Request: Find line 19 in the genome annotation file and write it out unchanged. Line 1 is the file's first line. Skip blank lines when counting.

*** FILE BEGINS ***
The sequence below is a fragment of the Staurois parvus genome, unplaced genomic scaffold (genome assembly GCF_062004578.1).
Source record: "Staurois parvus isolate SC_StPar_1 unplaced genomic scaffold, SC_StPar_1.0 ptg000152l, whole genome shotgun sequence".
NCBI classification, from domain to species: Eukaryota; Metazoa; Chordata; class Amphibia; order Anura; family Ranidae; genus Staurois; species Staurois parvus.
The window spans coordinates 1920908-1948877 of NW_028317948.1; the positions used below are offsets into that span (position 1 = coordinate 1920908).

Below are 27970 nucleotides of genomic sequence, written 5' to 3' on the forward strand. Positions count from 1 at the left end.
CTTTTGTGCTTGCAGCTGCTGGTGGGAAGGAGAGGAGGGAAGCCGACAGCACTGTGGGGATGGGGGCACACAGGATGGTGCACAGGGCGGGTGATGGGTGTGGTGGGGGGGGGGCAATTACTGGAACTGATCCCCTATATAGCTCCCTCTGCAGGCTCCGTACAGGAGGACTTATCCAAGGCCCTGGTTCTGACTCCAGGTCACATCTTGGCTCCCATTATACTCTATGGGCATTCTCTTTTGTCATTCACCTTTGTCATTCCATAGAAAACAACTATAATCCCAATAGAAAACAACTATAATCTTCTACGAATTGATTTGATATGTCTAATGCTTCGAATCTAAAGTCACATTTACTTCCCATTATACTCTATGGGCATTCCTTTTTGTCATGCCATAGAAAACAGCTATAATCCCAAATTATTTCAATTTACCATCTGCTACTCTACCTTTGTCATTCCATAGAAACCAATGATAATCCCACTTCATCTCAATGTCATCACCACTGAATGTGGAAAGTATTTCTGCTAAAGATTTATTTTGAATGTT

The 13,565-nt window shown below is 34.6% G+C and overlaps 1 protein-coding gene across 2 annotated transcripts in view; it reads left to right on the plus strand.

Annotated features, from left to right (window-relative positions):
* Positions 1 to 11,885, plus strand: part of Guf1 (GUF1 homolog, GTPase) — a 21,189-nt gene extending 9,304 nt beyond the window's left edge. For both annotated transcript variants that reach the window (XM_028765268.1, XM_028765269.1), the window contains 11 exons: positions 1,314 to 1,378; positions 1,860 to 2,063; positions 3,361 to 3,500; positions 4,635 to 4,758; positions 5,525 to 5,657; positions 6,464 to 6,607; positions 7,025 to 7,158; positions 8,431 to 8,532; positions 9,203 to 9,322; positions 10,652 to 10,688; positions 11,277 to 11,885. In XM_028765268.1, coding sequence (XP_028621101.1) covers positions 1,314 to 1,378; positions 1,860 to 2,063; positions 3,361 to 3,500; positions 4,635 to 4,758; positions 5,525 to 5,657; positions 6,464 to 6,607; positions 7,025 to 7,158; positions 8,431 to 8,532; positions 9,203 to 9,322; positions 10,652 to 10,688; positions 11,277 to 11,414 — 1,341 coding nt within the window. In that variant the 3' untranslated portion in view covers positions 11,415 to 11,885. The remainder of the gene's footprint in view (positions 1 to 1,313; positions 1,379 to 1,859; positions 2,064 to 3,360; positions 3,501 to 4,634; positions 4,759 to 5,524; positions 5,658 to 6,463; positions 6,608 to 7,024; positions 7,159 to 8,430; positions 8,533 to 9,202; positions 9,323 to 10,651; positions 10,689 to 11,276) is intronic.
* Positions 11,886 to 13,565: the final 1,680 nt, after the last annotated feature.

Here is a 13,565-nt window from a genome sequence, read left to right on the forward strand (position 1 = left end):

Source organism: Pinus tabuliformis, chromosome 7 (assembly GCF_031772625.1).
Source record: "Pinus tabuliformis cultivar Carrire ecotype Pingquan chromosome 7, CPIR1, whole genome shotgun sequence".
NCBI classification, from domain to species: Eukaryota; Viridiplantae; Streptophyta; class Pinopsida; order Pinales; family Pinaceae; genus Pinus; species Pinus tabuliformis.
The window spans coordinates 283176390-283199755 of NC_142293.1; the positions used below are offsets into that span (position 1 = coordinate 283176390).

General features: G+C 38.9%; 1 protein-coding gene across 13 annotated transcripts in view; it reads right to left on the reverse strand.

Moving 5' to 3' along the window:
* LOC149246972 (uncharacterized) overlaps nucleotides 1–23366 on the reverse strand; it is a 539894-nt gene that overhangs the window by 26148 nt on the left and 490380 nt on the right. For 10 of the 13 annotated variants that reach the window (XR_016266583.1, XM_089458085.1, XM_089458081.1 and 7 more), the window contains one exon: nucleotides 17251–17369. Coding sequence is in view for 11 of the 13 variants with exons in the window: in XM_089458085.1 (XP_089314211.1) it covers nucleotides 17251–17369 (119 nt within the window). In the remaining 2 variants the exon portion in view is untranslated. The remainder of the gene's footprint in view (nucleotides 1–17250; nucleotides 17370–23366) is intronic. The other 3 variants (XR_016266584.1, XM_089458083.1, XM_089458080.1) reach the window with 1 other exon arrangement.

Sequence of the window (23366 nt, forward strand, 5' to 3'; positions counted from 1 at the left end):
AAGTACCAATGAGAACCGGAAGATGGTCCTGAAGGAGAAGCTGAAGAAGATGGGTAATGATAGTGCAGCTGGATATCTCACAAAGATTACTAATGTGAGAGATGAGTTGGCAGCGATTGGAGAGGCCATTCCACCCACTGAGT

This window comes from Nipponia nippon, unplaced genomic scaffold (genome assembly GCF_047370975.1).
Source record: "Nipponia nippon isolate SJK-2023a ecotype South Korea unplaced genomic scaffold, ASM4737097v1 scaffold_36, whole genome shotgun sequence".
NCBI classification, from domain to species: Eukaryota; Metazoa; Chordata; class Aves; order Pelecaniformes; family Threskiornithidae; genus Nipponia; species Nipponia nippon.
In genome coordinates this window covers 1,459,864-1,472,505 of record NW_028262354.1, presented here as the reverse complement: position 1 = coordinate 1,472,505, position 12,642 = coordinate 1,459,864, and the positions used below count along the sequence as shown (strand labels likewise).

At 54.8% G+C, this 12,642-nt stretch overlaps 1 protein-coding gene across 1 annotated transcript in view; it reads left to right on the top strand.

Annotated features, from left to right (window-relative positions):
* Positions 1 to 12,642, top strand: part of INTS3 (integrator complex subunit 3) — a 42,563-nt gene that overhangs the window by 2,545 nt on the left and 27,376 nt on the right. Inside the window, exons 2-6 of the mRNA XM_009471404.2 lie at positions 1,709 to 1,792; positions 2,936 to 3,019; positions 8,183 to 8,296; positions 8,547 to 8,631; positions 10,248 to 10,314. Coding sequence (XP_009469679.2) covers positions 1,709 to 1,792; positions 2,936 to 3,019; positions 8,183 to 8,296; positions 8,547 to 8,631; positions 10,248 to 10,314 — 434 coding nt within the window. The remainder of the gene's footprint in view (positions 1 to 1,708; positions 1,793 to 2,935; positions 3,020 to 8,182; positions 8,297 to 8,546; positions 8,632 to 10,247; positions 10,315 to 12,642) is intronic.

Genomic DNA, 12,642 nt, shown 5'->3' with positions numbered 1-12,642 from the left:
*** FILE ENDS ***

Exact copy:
Sequence of the window (23366 nt, forward strand, 5' to 3'; positions counted from 1 at the left end):